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The Sun Detroit's Black Firefighters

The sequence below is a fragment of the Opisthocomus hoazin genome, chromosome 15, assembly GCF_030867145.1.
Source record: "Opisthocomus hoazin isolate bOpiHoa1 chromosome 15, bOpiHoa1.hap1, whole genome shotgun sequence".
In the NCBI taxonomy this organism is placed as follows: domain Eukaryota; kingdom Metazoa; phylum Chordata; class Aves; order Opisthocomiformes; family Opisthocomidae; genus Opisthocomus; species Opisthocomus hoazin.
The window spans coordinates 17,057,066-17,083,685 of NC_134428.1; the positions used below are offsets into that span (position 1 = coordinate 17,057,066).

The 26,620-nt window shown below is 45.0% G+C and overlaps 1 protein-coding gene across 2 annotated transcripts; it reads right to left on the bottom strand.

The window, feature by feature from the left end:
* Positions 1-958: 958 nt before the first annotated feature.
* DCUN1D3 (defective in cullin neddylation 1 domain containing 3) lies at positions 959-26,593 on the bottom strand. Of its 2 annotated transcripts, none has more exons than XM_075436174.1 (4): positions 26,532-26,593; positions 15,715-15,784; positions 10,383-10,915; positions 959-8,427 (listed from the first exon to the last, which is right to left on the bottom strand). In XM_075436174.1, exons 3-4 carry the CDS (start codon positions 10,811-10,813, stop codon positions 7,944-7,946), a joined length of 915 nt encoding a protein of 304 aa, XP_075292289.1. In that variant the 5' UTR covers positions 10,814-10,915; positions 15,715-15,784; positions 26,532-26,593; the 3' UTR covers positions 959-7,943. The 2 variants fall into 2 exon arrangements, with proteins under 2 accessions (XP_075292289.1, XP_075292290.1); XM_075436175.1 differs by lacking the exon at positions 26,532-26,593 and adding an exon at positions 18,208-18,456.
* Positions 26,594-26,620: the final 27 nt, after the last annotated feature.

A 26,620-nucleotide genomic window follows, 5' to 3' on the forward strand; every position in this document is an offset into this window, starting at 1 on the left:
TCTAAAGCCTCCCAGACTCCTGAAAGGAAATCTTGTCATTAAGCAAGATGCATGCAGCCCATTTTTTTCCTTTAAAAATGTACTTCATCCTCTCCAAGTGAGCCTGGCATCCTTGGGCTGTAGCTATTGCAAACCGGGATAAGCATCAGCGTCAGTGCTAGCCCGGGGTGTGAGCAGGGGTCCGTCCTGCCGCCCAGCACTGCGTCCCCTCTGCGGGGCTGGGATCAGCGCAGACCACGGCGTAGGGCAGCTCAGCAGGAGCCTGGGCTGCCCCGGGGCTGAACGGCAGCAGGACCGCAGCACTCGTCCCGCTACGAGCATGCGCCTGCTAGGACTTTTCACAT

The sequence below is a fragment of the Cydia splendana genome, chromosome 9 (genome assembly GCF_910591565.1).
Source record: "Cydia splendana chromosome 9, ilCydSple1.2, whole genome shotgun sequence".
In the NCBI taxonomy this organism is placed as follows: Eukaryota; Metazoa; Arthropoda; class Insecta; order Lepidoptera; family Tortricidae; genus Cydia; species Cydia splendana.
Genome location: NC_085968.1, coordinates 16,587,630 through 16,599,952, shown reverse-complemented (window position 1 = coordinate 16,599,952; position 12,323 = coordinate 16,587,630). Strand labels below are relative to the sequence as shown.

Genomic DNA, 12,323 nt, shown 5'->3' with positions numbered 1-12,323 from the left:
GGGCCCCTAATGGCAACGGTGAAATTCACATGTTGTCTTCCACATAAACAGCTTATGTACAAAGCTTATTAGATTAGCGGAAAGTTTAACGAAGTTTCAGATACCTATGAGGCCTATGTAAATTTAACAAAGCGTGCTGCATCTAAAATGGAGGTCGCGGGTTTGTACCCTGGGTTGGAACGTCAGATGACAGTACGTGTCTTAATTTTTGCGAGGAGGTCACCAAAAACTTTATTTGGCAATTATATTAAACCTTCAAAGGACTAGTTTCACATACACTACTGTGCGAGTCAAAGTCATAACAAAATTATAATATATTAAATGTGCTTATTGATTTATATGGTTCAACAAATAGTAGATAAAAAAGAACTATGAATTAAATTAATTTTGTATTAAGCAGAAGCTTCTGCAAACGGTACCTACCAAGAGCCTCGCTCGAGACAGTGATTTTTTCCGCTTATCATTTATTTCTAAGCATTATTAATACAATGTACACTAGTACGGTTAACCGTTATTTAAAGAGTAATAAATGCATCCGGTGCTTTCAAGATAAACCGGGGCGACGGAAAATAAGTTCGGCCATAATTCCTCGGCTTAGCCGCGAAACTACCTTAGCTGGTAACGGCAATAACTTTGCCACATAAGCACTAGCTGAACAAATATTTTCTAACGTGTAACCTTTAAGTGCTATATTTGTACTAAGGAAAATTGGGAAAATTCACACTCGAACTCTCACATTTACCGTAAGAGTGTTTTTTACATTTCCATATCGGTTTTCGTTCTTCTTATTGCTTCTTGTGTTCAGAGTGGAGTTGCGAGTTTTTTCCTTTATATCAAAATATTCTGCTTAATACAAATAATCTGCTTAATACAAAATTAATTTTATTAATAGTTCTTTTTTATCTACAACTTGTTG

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A resident talks with a Detroit firefighter about a sign posted near the engine house. It reads: "This Firehouse Will Be Closed Down For Good on March 23. Warning: For the Safety of You and Your Family, Do Not Have A Fire. We Will Not Be Here." The protest against recent city layoffs was removed immediately after this photo was _ ■ ■ i ■ ■ ■ v ■ ■ taken. Detroit's firefighters have been the tor cus of controversy since January 21 , when the City and the Fire Department issued an "affirmative action" order promoting 36 minority firefighters to officers' positions. To compénsate for years of hiring discrimination, resulting in there being only three minority officers out of over 400 in the Department, the black and Latino firefighters were promoted ahead of a large number of white officers who otherwise would have qualified through the Department's strict seniority system. 114 other whites received promotions as expected. Six days later, the white-dominated Detroit Fire Fighters' Association, led by Earl ]. Berry, filed suit in federal court charging the promotions constituted "reverse discrimination" against whites and a threat to the seniority system. Tom Turner, President of Detroit AFL-CIO, threw his support behind the white firefighters. And on February 10, U.S. District )udge james P. Churchill agreed, dissolving the promotions of the minority officers. The City mmediately announced ts intention to appeai the surprising decisión, which, if allowed to stand, could constitute a threat to other affirmative action programs in Detroit and elsewherewhose purpose has become more urgent as Detroit has become a black majority city. The most active and effective forcé in pushing for speedy promotion of more blacks to officers' positions in the Fire Department has been the little-known Phoenix, the black firefighters' organization. Last week SUN Editor Derek Van Pelt talked with some 1 5 members of Phoenix, including President Napoleon Howard and Joseph Burrell, now the pnly black officer in the Detroit Fire Department, before a Phoenix board meeting at Howard 's home. Several of the firefighters present had had their promotions taken back, and some had been recently laid off due to the city's budget crisis. They talked not oniy aoout attirmative action and seniority, but about historicaily widespread white racism n the Fire Department intensifying to a dangerous degree. They told of snubs and disrespect n the engine houses and at fires, of the union's leadership in encouraging whites to ignore the promotions. They talked of dogs trained to be hostile to blacks kept by whites at engine houses, of "out of order" signs suddenly appearing on enginehouse toilets when black citizens asked to use them. The Phoenix members painted a disturbing picture of the white firefighter: a 1 0 or 1 5-year veteran, perhaps an officer, possibly living outside the city in violation of the residency rule, typically a southern emigre without a high school education, his racist attitudes encouraged and exploited by union leadership. Many of these firefighters, they charge, have little stake in putting out fires or saving lives in the inner city. . Their characterization of the firefighters' union, Local 344, was no less upsetting: a white-run organization operated for the benefit of its older members, obsessed with money and unconcerned with service, an organization which refused to spend federal funds for minority training and refused to support black political candidates, even those who had supported the firefighters. The union may even be encouraging a work slowdown in retaliation for recent layoffs. Facing harassment and scorn daily on an already pressure-laden and hazardous job, the black firefighter may feel he can turn neither to the union nor the courts for redress of his grievances. The white firefighter refuses to bend, and feels encouraged by the Churchill decisión to continue his racist behavior. It all adds up, in the words of Phoenix member Terry Barker, to a "powder keg" that could soon explode n open physical confrontation between white and black firefighters. In the February issue of Detroit Fire Fighters, the union magazine, which was devoted mainly to the Churchill decisión and praise of t (no criticism was printed), 4th Batallion Director Leo Stevens wrote, "We are engaged in a War where all stops must be pulled f necessary." SUN: Some of you were promoted under "affirmative act ion, " but then had to give up your positions when the court overturned the promotions. How were you treuted in the interim.'' Richard Martin: At the point where 1 was made Sergeant, this is where a lot of hostilities started to brew. In my own engine house, for example, an engine operator, at this point, ust stopped talking to me period. He had given his views, and those of a lot of the other white firefighters, that this was a bad thing-that white firefighters were going to stop fighting fires, they were not going to cooperate with the recently promoted black firefighter sergeants and other officers. As a sergeant, I got no cooperation whatsoever. It is an unwritten policy where other firefighters help the officers with their bookwork and associated tasks. Well, I got no cooperation whatsoever, I had to do everything on my own. My title was never recognized by the members in the engine house. I was nevcr called "Sergeant." Clarence Tobías: The fact is that it's . a universal attitude ihroughout the _ F re Department. See, the problem is that, through the years, the Pólice Departments and the Fire Departments have traditionally bullied the City administraron. Through negotiation, the City has bargained away all of its control over the firefighters, so they're operating from a stranglehold position. Secondly, supervisión is generally synonymous with management. Once you become a supervisor of men, you generally transfer to the management side, since that s the side whose views you should be representing. In the Fire Department, the supervisors are actually a part of the same labor unión as the guys who they are posedly supervising. And once they obtain the rank of officer, they still have another stranglehold, in that the City cannotask them to retire, more or less, until they have 25 years. So if a fireman has a complaint against his supervisor, he has no recourse but to go to the union, in which the supervisor has been a member of much longer standing than himself. They cali him and say, "What are you complaining against Captain So-and-So? Here you & got three years on the job and he's got 25, he's been paying dues 25 years and you've been paying dues three years." Now, whose views are they going to represent? Traditionally, they have always dumped the young guys n this Department. The older guys erróse to take the pay raise and accept the layoffs and now t seems nconceivable to them that they can continue to lay off men, you understand, because it's impairing fire fighting abilitics. But you can't have it both ways-they want the money and the men, when they clearly had a choice. So while they 're saying that the black firefighters are doing things to hurt their unión brothers by accepting these positions which they say we don't deserve, they continue to hurt the younger brothers by voting them out of a job and are willing to further their own selfish gains by taking the money. But yet they're complaining now because their workload is ncreasing, and the City, being strapped, has to oon-, tinue to lay off men. So t's justa & paradox, n that the Fire Department's union cannot justify any position that they have other than the position of greed. They say t's totally unfair to the membership for a guy to take position, out of seniority. Well, t's only unfair to the white guys, who have all the obs anyways And they're not even concerned with what's fair, because they don't represent the interest of the blacks. So the shabby treatment that the black officers received could not be placed on one individual, or two individuáis, but the whole Department, who reacted in the same way. And that was one of total disrespect. Jim Brown: I was on duty the night the order came out: t was to take effect the following day. l'll teil you what happened, and you can see how t was a planned conspiracy by the union on how the blacks were going to be treated. Okay, there were three of us on duty, we were sitting there and having a nice conversation. So the union director came to the engine house. He walked in, first thing he did, kicked the chair over. So right then, we said, "He's hostile abou Continued on page 3 "The whites are rallying not only against the City administration, but against the black firefighters. It is a dangerous situation today to be in the fire station."